Climate Change
Climate Diplomacy
Global Issues
Dennis Tänzler, adelphi
Delegates at  COP24 climate talks in Katowice.
Delegates at COP24 climate talks in Katowice. | © IISD/ENB/Kiara Worth

Almost 200 states have agreed on measures to limit global warming in Katowice, Poland, after a two-week marathon of negotiations. The state representatives participating at the Conference of the Parties (COP24) agreed on a 156-page rulebook on Saturday night, listing measures and controls to limit the global rise in average temperatures to well below two degrees Celsius.

International climate policy has once again gotten away with it. With the conclusion of Katowice the implementation of the Paris Agreement can be continued and the long-prepared Rule Book has also been adopted.

But far-reaching announcements to increase the ambition of Nationally Determined Contributions (NDCs) are still lacking. The members of the High Ambition Coalition (HAC) have a great piece of work in front of them to revive the spirit of cooperation of the Paris Agreement. The accounts in this regard will be settled at the United Nations Climate Summit scheduled for the 23 September 2019 in New York.

And many leaders among in the international community are in trouble: the USA has officially withdrawn from the Paris Agreement; former frontrunners within the EU, such as Germany, France or the United Kingdom, are fighting on various domestic political fronts. Major emerging economies such as China and India are not yet willing to fill this gap and to completely leave behind early fronts between industrialised and developing countries.

However, the 24th Climate Conference has also showcased encouraging dynamic climate policy development in numerous countries and at the subnational level. Local governments claim a leading role in the implementation of the Paris Agreement and will meet in Heidelberg in early summer to underpin this role.

In other words, Paris is effective in Katowice, Poland, even without symbolic successes in the negotiations.

 

[Photo by IISD/ENB | Kiara Worth]


Adaptation & Resilience
Sustainable Transformation
Global Issues
UN Environment

More than 4,700 delegates, including environment ministers, scientists, academics, business leaders and civil society representatives, met in Nairobi for the UN Environment Assembly, the world’s top environmental body whose decisions will set the global agenda, notably ahead of the UN Climate Action Summit in September.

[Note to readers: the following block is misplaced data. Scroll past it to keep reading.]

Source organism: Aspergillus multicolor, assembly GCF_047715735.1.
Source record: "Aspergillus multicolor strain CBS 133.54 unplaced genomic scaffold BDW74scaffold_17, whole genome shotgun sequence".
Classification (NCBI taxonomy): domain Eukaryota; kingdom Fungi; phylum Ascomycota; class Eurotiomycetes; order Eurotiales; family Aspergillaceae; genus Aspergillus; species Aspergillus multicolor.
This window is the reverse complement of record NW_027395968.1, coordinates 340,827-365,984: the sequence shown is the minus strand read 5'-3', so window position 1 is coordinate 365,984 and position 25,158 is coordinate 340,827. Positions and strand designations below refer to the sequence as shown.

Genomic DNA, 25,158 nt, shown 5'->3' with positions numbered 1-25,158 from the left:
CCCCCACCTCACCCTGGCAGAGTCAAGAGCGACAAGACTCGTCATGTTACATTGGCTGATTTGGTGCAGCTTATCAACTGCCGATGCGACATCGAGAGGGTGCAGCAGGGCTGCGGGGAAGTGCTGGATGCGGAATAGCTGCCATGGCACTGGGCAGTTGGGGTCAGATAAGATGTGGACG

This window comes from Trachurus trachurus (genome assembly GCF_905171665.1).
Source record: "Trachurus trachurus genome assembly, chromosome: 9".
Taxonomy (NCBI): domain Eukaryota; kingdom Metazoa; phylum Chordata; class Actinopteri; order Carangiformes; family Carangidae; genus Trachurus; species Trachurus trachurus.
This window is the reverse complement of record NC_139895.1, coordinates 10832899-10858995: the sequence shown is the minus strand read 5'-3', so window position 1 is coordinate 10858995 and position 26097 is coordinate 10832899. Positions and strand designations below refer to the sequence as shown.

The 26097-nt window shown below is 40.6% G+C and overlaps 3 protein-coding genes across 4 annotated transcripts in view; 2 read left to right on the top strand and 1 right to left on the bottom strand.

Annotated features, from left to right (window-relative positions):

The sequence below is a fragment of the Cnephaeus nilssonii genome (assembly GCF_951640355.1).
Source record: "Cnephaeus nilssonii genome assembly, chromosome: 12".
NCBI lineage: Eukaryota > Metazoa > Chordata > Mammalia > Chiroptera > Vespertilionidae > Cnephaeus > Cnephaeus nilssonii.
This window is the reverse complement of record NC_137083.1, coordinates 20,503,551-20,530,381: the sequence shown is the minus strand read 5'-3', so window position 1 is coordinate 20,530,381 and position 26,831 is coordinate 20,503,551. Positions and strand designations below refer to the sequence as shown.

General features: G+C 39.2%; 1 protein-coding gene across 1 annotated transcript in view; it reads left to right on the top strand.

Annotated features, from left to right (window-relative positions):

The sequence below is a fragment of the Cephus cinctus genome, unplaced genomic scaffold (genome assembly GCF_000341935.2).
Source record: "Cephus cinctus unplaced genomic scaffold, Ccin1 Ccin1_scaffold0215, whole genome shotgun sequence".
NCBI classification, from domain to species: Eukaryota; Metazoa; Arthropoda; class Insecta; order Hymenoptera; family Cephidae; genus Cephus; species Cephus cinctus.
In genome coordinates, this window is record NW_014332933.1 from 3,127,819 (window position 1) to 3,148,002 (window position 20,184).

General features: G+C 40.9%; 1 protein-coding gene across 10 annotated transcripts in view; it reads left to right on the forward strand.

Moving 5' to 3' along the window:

Climate Change
Climate Diplomacy
Sustainable Transformation
Europe
Global Issues
European Commission

Mid february, the EU's foreign affairs ministers welcomed the Commission’s strategic long-term vision for a climate neutral Europe. Ministers also called for urgent and decisive action to strengthen the global response on climate change and restated the EU’s determination to lead the way on accelerated climate action on all fronts.

Adaptation & Resilience
Cities
Global Issues
Daria Ivleva, adelphi

In an increasingly urbanised world, global resilience cannot be achieved without cities. Separating a local from a national or international sustainability issue is increasingly difficult – be it climate change, migration, or economic development.

Adaptation & Resilience
Climate Change
Climate Diplomacy
Development
Security
Global Issues
Dr. Dhanasree Jayaram

Climate diplomacy needs to release itself from the shackles of ‘systemic’ politics in order to achieve a climate agenda that is driven by human security interests, including equity and justice, and strengthen climate change initiatives at local, national and regional levels, in order to bridge the gap caused by the slow pace of progress at the international level.